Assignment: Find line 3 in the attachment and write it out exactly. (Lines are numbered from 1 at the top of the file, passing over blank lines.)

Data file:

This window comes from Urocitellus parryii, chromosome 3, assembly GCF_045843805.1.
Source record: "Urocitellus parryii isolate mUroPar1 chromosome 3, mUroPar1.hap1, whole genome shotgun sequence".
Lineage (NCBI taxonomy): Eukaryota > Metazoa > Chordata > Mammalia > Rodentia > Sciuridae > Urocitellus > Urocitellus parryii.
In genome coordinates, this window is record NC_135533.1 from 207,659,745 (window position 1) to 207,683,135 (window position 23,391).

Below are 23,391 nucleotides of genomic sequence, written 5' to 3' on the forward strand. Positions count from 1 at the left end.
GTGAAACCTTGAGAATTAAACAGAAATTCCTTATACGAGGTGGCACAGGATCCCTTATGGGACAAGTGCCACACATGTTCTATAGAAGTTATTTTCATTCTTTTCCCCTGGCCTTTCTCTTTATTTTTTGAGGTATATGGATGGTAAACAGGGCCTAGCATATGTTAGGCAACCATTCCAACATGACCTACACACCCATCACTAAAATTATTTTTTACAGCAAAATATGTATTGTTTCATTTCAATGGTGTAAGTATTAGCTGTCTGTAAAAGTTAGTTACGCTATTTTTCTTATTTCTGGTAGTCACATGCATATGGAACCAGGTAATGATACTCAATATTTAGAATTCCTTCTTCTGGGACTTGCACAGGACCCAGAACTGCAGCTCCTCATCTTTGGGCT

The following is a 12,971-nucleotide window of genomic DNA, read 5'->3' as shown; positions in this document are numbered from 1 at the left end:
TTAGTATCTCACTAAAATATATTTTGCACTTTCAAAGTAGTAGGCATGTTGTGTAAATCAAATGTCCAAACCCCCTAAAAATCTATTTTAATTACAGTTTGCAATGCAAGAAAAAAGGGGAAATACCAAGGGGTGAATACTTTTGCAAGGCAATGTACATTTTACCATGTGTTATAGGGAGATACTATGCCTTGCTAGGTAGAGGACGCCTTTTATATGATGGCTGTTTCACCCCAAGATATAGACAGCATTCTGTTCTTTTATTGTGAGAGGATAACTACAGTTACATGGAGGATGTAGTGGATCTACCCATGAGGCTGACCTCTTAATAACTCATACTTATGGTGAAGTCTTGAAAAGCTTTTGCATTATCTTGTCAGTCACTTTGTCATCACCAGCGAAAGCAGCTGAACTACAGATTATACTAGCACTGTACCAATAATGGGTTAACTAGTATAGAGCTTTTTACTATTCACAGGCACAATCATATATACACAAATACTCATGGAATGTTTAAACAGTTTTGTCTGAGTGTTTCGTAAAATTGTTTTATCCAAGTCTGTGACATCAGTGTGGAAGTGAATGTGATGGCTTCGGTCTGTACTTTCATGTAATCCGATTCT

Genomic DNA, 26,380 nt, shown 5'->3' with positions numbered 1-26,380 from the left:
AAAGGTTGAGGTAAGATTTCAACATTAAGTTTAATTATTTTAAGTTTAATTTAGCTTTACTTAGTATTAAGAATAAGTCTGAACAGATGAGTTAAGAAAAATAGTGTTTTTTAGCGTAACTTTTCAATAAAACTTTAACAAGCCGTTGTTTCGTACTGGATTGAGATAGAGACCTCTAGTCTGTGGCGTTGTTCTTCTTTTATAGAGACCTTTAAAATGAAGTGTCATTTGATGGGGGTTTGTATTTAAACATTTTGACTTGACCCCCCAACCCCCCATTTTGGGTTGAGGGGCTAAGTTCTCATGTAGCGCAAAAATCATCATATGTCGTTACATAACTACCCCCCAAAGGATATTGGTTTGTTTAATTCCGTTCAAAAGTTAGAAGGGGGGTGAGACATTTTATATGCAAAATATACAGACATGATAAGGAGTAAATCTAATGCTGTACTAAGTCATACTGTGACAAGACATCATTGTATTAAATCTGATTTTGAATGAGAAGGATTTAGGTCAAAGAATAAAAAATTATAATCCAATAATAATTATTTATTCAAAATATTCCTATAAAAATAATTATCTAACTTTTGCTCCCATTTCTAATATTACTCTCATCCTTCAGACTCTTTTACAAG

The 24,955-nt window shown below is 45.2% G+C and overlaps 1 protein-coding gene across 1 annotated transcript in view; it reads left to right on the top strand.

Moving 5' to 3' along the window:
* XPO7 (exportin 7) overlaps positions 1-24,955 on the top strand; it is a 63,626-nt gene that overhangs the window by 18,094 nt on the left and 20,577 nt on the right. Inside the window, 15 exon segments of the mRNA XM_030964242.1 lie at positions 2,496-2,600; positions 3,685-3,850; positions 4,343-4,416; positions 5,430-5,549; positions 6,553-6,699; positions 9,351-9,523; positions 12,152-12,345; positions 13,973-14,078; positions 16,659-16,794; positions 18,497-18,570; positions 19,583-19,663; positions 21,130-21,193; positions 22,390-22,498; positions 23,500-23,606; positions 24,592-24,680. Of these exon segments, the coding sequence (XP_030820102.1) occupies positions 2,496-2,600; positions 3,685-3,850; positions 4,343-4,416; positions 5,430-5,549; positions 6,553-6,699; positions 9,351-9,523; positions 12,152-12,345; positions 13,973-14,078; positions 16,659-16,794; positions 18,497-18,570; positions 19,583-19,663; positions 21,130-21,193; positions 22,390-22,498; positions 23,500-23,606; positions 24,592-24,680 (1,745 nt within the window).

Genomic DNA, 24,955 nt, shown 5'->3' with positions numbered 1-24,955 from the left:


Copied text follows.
Lineage (NCBI taxonomy): Eukaryota > Metazoa > Chordata > Mammalia > Rodentia > Sciuridae > Urocitellus > Urocitellus parryii.